"Seattle is really not the kind of city to live in without a car," Ward says. When the city took their car away in April, eight months after they bought it, Ward and her family fought back.
Their car was towed under City Attorney Mark Sidran's Operation Impound, a law enacted over two years ago to make Seattle's streets safer by towing cars belonging to drivers with suspended licenses.
From January of 1999 to December 2000, 10,562 cars were impounded under the law, and 31% of those owners did not get their cars back. Steep towing and storage fees, coupled with fines that must be paid before the suspended license is reinstated, mean many owners never see their cars again.
Unable to pay the hefty fees to get their car out of the impound lot, Ward and Bunford found a public defender who helped get them back on the road. Seattle--King County Public Defender Lisa Daugaard successfully appealed their case on July 5.
Daugaard explains the legal reasoning behind the court decision: "The most common basis for invalidating impoundments thus far has been that impoundment was 'unreasonable under the circumstances' under the state constitution."
In other words, many impounds are invalid under Article 1, Section 7 of the Washington State Constitution, which prohibits the invasion of private affairs without the authority of law. This is similar to protection against unreasonable searches and seizures under the U.S. Constitution.
In addition to the concern that Operation Impound unfairly targets lower-income people who can't afford to pay their tickets, there is a larger issue at stake: To put it bluntly, cops are towing cars on the spot before the courts determine whether or not the driver is guilty.
"One of the most fundamental objections to the impoundment policy is that it makes the police judge, jury, and executioner," Daugaard says.
Cars are also towed when there are other legally licensed drivers present who could drive the car away, a point that has won several appeals in court.
"Basic medical and family needs are taken away from us," Ward says, "without any hearing, without any recourse whatsoever."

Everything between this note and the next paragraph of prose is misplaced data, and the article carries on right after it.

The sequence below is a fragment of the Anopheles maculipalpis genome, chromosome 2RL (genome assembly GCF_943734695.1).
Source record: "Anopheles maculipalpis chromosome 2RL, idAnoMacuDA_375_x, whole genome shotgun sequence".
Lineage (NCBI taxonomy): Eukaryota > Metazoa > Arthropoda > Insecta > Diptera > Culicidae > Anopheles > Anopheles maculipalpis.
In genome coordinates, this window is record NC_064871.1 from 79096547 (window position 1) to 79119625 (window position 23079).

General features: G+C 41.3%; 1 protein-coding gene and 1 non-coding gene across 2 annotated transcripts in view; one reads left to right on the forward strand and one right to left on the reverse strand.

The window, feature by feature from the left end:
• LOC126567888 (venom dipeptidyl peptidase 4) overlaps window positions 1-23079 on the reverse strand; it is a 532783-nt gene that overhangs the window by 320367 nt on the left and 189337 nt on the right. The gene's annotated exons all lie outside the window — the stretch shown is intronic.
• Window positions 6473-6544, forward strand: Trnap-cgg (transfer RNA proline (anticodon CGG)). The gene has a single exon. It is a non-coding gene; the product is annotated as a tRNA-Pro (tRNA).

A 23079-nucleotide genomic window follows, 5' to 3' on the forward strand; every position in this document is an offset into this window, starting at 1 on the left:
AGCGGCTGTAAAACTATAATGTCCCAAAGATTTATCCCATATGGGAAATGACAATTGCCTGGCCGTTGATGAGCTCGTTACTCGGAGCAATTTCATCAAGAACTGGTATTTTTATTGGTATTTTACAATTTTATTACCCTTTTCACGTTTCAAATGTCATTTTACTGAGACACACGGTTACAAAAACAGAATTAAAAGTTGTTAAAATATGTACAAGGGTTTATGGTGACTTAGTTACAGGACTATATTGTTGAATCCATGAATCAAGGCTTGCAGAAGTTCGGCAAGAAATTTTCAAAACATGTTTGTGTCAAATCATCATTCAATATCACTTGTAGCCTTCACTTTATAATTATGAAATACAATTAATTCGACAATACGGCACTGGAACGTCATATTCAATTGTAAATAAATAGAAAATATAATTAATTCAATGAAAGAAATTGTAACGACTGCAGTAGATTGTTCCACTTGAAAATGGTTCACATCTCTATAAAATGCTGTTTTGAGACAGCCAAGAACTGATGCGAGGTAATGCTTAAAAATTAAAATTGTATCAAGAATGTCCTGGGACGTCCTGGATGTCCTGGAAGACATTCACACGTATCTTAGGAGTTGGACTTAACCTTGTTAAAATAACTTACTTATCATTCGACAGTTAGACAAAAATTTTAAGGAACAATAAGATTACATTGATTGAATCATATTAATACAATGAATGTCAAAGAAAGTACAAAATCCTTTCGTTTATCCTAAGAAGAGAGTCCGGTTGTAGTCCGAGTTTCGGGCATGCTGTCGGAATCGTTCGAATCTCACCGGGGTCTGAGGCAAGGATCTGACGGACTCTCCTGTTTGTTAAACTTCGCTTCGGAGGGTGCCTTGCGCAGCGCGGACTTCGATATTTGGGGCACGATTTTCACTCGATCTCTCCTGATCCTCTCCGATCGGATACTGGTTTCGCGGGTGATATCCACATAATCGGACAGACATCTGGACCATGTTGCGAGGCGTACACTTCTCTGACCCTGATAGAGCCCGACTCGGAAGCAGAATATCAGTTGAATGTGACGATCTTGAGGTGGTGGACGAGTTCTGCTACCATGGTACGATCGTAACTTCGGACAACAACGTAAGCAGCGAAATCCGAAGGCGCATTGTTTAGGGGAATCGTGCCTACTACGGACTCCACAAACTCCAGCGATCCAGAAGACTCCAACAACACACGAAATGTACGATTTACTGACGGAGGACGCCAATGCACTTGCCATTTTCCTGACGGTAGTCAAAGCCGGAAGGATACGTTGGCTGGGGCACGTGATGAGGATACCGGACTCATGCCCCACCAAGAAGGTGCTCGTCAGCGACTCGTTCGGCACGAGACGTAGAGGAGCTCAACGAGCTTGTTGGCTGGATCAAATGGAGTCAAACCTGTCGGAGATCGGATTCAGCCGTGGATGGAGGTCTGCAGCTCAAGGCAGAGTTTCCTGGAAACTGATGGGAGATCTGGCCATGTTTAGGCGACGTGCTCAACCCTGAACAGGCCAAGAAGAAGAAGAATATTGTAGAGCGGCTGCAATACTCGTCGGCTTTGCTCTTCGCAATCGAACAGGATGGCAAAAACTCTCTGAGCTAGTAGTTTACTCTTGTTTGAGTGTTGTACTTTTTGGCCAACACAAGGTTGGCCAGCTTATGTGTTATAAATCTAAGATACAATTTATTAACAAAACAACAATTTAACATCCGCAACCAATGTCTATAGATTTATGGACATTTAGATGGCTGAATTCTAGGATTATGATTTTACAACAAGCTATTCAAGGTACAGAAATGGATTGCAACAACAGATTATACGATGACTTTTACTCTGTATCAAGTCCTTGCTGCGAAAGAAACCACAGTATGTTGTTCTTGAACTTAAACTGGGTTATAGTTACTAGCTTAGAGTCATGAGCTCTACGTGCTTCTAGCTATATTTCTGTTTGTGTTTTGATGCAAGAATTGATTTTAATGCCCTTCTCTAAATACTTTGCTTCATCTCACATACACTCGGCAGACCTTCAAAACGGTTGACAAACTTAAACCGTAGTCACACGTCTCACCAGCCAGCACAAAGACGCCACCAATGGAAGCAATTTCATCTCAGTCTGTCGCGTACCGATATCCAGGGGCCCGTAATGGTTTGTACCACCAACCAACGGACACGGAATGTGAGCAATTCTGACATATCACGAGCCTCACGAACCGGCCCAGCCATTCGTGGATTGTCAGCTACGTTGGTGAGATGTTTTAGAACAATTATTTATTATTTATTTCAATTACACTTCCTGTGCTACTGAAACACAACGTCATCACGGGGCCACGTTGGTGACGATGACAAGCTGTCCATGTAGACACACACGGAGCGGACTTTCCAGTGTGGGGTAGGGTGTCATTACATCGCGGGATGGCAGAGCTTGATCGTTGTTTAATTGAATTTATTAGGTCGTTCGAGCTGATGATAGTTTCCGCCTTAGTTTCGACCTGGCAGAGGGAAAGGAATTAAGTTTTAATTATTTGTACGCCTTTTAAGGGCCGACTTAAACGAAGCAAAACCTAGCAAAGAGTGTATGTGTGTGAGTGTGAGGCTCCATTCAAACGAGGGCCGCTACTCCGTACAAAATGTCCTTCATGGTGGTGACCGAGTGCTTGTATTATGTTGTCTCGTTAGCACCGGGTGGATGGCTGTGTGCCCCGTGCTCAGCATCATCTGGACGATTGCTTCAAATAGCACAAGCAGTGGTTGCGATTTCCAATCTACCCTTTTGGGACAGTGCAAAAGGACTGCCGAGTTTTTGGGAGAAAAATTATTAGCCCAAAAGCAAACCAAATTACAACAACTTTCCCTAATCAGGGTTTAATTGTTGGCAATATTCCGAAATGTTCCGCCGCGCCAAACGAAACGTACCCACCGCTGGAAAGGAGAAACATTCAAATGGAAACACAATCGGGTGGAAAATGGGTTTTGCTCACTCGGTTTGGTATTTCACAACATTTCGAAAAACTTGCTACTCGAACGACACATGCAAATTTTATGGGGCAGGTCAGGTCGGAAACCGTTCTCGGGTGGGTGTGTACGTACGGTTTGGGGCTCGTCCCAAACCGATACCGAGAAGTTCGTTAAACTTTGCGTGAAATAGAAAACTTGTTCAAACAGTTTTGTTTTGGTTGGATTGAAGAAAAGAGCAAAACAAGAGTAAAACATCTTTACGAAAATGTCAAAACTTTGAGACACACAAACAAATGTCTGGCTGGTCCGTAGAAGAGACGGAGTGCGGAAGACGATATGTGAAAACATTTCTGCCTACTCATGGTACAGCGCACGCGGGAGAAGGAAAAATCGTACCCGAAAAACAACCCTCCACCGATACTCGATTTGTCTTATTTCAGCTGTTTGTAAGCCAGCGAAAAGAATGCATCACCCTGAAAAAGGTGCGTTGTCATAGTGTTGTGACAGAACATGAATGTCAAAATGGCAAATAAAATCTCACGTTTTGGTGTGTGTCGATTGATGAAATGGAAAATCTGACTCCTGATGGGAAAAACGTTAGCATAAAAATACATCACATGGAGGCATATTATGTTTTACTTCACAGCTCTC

Here's what happened in Ward and Bunford's case: He had outstanding tickets in Kitsap County from several years ago. Ward says that neither of them knew his license had been suspended because of the tickets.
On April 25, 2001, Bunford used the car to pick up Ward's mother from the airport. On the way home he was pulled over for speeding, and the officer informed Bunford of his suspended status. The family's car was then seized and transported to Columbia Towing's lot in South Seattle.
Ward's mother offered to drive the vehicle back to Ballard, since she had a valid license and insurance, but the officer sent her home in a taxi instead.
Over the next few weeks, Ward took time off of work to go to Columbia Towing and inquire about the status of their car. Once at the towing company, she filled out paperwork to request a hearing for May 8.
On May 8, as scheduled, Bunford and Ward went to room 106 of the Public Safety Building to meet with a hearing officer.
"Someone called our name, and we said we were here for a hearing," Ward says. "[The court employee] said we weren't on the list."
The pair left the Public Safety Building without a chance to speak to a hearing officer.
"This was immediately after a property seizure, and we never got the hearing we requested," Ward says. "I don't know how many people have actually gone into the Public Safety Building for a hearing and were told to get out."
Unable to pay the accumulated fees, Ward and Bunford found Daugaard. Together they went to court on July 5, and won their appeal. The city had to pay all towing, storage, and administrative fees, and Ward and Bunford got their car back.
But Ward isn't going to let the issue of the impound ordinance rest. She recently drove to an anti-Mark Sidran rally to tell her story.
"I don't think that just because the city ended up having to pay the towing company, that's justice for us," Ward says. "I owe it to everyone else to say something."